The Kansas City Heart Rhythm Institute (KCHRI) consists a team of nationally and internationally renowned, board-certified, fellowship-trained cardiac electrophysiologists who are continuously advancing the research, care and treatments for atrial fibrillation. The field of electrophysiology has experienced a tremendous amount of innovation, discovery, and learning, and Kansas City Heart Rhythm Institute (KCHRI) is proud to be a leader in the identification and treatment of atrial fibrillation and atrial flutter.
Kansas City Heart Rhythm Institute offers:
- Comprehensive care – We offer care throughout the entire disease process including prevention, diagnosis, treatment, and management
- A multi-disciplinary approach – Our team of cardiac electrophysiologists collaborates with cardiac surgeons, structural heart specialists, dietitians, psychiatrists and psychologists, behavioral specialists, sleep specialists, and yoga instructors
- Cutting-edge medicine – We perform the latest minimally invasive treatments which can offer a faster recovery and significant improvement in symptoms in just a few months
- Internationally renowned cardiac electrophysiologists – Our electrophysiologists are known research leaders, authoring over 160 publications to advance care for patients with atrial fibrillation
- Access to new investigational treatments – Our cardiac electrophysiologists are clinical trial and EP study leaders shaping the future of atrial fibrillation treatment. See a list of open cardiology clinical trials and EP studies and talk to your electrophysiologist to see if one may be the right option for you
- Atrial fibrillation prevention clinic - Our innovative team of experts works with patients to prevent the onset of primary Afib and to reduce the risk and impact of recurrences in secondary Afib patients who have been diagnosed.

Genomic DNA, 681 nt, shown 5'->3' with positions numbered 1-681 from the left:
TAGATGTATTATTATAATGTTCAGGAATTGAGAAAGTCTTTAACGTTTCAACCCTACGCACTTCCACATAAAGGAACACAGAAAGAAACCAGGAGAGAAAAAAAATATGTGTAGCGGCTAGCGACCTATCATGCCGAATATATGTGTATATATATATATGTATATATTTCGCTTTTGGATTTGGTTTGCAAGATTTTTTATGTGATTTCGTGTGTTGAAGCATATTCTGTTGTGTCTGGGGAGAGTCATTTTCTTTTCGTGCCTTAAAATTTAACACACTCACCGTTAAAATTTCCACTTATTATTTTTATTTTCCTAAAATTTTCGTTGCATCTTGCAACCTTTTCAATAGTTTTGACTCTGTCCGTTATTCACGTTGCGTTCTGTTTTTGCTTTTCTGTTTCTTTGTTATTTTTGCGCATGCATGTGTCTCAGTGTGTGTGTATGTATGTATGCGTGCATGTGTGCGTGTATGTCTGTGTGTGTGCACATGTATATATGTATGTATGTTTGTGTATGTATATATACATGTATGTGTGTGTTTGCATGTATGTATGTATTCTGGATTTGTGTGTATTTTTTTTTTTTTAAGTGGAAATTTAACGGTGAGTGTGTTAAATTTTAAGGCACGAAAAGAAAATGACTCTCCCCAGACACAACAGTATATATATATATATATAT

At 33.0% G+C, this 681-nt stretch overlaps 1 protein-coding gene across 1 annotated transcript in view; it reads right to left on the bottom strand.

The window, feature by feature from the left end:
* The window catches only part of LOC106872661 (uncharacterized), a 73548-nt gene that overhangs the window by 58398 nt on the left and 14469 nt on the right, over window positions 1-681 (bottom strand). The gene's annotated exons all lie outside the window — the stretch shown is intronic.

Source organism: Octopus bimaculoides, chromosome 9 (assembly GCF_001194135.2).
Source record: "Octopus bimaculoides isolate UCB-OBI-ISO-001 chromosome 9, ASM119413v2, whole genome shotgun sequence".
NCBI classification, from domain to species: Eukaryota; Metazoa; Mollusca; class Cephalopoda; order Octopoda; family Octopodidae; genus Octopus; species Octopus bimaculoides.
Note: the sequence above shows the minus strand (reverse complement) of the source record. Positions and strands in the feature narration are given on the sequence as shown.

What is atrial fibrillation?
Atrial fibrillation is caused by abnormal electrical impulses in the atria (upper chambers of the heart). This can cause the atria to quiver (fibrillate) and beat fast and/or irregularly. It triggers the atria to beat out of coordination with the bottom ventricles and blood isn’t able flow as well as it should.
How do you identify the cause and location of atrial fibrillation and atrial flutter?
- Cardiac mapping: Cardiac electrical mapping systems improved in recent years now allow us to visualize the exact origin of the arrythmia which cannot be seen with the naked eye. We are able to “capture” the arrhythmia in an electrical format, creating a three-dimensional image to very precisely target the arrythmia with radiofrequency energy to remove the arrhythmia.
- Electrophysiology catheters: Electrophysiology catheters are used for cardiac sensing, recording, stimulation, and mapping. Recent innovations in catheter technology include significant improvements to safety profiles. We have also explored laser and ultrasound forms of cryoenergy (cool energy).
Treatment of atrial fibrillation and atrial flutter can prevent stroke
Many arrhythmias were previously thought to be untreatable, or the only options were sub-optimal treatments and medications with significant side effects and complications. The electrophysiology experts at KCHRI are leaders in clinical trials, EP studies, and the latest treatments and electrophysiology procedures for atrial fibrillation and atrial flutter, now offering cutting-edge treatments for these arrhythmias.
The cardiac electrophysiologists at KCHRI work diligently with atrial fibrillation patients on stroke prevention. The left atrial appendage is a small pouch similar to the appendix in the colon. The human heart has a little “appendix” that is attached to the left upper chamber where blood clots can form. These clots can get loose, travel to your brain, and cause a stroke or damage organs. Advanced research and recent developments in the area of the left atrial appendage now allow us to close the left atrial appendage or surgically remove it.
KCHRI electrophysiologists were directly involved with clinical trials for a new permanent implant device placed in the patient's left atrial appendage to prevent blood clots from forming. Dhanunjaya “DJ” Lakkireddy, MD was the national principal investigator for this particular EP study where it was proven successful in minimizing the risk of stroke. This new electrophysiology procedure/device is equivalent to some existing technologies in preventing stroke, and superior in closure of the appendage.